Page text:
Please take a moment to complete the survey by using the link below. Whether you are completely satisfied with the service or if you believe there is a need for improvement, your response is vital to the success of this study. All responses will be held in the strictest confidence, so please comment freely.

Survey Link:

Thank you,

City of Houston Administration & Regulatory Affairs Department

There have been at least two other studies done in Houston, one a taxi study done for Houston commissioned by the Administration & Regulatory Affairs Department, one a taxi demand study commissioned by Uber. I’m not sure what we might learn from this that we didn’t already learn from those, but there’s the link if you want to participate.

Meanwhile, the study process has begun in Austin, and The Highwayman observes the state of play in Houston while noting that all things considered the dispute here has been pretty low-key.

It’s important at this point to note a few things about the status of the negotiations, and this issue in general.

  • City officials and both sides have been at this debate for more than a year.
  • Uber and Lyft are not operating legally in Houston, so long as they accept money for rides without having a taxi medallion.
  • They are, however, doing background checks on their drivers, though not the detailed ones cab drivers face.
  • The city commissioned a $50,000 study, city staff poked holes in and generally disagreed with a lot of findings, which is reflected in their suggested rule changes.
  • The added delay is happening because until recently the city’s largest taxi-limo company, Greater Houston Transportation Company, would not negotiate, saying the entrants were rogue operators, period, end of story.
  • If the city just bars the proverbial gates and refuses to let Uber and Lyft in, everyone is going to end up in court. They’ll likely end up there if they let them in, too, unless Houston finds compromise where no one else has seemed to.
  • Not that it is a guarantee they will abide, but the sooner Houston has a good set of laws that cover everyone, the sooner everyone will follow them.

Taking all of those things into consideration, by the standard set in some other places, this has been smooth. The change taking place is hugely disruptive to the paid-ride market, and Uber and Lyft have racked up 160 citations by last count.

Will mediation and some extra time help things along? Or has our somewhat smooth path just been the precursor to the upheaval?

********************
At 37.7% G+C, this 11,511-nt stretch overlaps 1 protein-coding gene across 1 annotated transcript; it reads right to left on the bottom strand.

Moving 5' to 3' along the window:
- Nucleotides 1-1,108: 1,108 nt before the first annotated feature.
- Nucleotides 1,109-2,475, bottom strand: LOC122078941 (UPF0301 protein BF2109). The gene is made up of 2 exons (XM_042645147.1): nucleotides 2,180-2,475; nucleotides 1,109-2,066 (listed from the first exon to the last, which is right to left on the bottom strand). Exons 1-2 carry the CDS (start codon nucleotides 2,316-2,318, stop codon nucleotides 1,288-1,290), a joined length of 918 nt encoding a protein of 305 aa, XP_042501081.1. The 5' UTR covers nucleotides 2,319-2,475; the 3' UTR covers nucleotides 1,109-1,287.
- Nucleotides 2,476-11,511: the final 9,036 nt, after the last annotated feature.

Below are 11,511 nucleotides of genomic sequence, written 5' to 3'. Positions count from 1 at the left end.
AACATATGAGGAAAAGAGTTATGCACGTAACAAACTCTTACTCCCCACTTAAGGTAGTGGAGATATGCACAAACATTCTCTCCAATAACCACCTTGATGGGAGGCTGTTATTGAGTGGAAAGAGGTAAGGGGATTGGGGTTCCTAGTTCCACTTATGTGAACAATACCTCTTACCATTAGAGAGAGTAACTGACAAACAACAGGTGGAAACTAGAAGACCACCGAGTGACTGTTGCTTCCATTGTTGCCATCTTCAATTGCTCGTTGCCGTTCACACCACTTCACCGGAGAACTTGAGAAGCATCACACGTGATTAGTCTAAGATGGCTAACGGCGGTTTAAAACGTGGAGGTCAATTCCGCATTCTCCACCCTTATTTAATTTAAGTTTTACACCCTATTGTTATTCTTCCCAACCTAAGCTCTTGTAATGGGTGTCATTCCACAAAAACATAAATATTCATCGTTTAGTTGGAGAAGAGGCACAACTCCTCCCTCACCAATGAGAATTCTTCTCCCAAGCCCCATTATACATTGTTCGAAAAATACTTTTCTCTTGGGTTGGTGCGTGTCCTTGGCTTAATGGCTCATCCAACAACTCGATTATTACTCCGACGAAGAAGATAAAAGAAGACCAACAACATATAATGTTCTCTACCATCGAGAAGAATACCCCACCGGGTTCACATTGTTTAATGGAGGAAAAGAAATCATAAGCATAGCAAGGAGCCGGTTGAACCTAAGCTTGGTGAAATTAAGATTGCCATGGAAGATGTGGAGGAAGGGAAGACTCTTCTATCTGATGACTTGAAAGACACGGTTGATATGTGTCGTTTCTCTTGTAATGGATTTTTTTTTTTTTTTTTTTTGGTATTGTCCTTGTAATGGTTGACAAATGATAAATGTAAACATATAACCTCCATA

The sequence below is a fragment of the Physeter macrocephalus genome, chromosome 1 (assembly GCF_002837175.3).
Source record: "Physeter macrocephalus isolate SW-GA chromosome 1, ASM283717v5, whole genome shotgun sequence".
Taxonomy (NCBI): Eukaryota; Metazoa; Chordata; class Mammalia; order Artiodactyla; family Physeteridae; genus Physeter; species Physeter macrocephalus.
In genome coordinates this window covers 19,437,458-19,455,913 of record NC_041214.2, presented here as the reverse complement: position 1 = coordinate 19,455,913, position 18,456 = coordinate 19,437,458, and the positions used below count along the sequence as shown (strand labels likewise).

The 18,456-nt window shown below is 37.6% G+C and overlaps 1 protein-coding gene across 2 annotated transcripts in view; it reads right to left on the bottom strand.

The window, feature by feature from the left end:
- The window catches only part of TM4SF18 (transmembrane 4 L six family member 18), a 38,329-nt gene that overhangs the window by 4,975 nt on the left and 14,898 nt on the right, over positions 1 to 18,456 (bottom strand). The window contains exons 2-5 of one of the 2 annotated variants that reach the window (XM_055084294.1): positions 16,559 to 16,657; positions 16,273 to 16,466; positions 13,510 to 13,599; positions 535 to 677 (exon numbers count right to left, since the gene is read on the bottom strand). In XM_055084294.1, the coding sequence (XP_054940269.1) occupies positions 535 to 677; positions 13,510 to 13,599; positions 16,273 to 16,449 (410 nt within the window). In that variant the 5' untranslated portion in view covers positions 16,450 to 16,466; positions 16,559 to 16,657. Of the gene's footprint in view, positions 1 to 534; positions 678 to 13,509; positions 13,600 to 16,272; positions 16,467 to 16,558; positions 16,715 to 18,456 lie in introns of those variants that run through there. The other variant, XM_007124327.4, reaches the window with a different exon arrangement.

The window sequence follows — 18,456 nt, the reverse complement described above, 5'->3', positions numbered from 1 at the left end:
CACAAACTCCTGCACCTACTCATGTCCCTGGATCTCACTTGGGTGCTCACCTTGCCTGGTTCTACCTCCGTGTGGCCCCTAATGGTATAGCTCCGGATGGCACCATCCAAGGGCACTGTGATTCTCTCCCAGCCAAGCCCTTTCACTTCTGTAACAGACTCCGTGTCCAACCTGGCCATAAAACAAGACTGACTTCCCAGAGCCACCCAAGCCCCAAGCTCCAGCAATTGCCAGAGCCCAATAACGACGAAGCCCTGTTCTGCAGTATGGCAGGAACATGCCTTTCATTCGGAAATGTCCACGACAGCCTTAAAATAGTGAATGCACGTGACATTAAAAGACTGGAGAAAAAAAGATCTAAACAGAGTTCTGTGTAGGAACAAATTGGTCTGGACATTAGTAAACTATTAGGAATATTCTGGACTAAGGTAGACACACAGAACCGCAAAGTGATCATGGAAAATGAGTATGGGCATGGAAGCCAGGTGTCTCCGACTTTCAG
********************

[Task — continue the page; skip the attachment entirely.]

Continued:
See Wonkblog for what that upheaval has looked like elsewhere. Things may get more contentious here, but not like that.

Would you let Reliant turn off your air conditioning?

In the name of conservation, of course.

“Our objective is to have more and more customers participate so we can make a material difference in an event when the state needs us to make a difference,” said Elizabeth Killinger, senior vice president and retail regional president for Texas at NRG, Reliant’s parent company.

The program, which Reliant calls Degrees of Difference, is geared toward customers who use Nest, the Google-owned thermostat that can be controlled remotely over a wireless Internet connection.

Under the voluntary program, when electricity demand gets especially high, Reliant – through Nest – could remotely turn off customers’ air conditioning for around 30 minutes or less in an effort to reduce electricity consumption.

Reliant would then pay customers 80 cents for every kilowatt-hour of electricity they’ve avoided using, based on comparisons to their historic usage.

Officials at Reliant and Nest stress that the program is purely voluntary, and participants don’t lose much control, since they can easily override the adjustment and turn the air back on. But they doubt that will be necessary.

“Most folks aren’t really going to notice when their air conditioner pops off for a short time like this,” said Ben Bixby, general manager at Nest Energy Services.


The plan may seem counterintuitive. Reliant, after all, makes money when customers use electricity. But during periods of peak demand – generally, late afternoon in the summer – companies like Reliant can face extraordinary wholesale costs from power generators, which can charge up to $5,000 per megawatt-hour of power.

That figure is poised to increase to $7,000 in June and $9,000 next year. During normal conditions, wholesale prices from generators are generally below $100 per megawatt-hour.

“If we run into a circumstance where there’s not enough generation, and prices are rising, customer participation will help us reduce our costs,” Killinger said. The upside for Reliant is that the money it saves exceeds the value of the credits it would dole out to customers.

There’s already a program in place like this for large industrial and commercial power users, but residential users create a lot of demand, too. Basically, Reliant is looking to keep the peaks below a certain level, above which it becomes really expensive for them to provide the power needed. It reduces their costs, so they can provide an incentive to their customers to participate, and it may mean less need to build more power plants down the line. It’s a win all around if enough people agree to participate. We have a Nest at home, though we’re not currently using Reliant. I suspect we’d be willing to do this but haven’t discussed it with Tiffany yet. What do you think?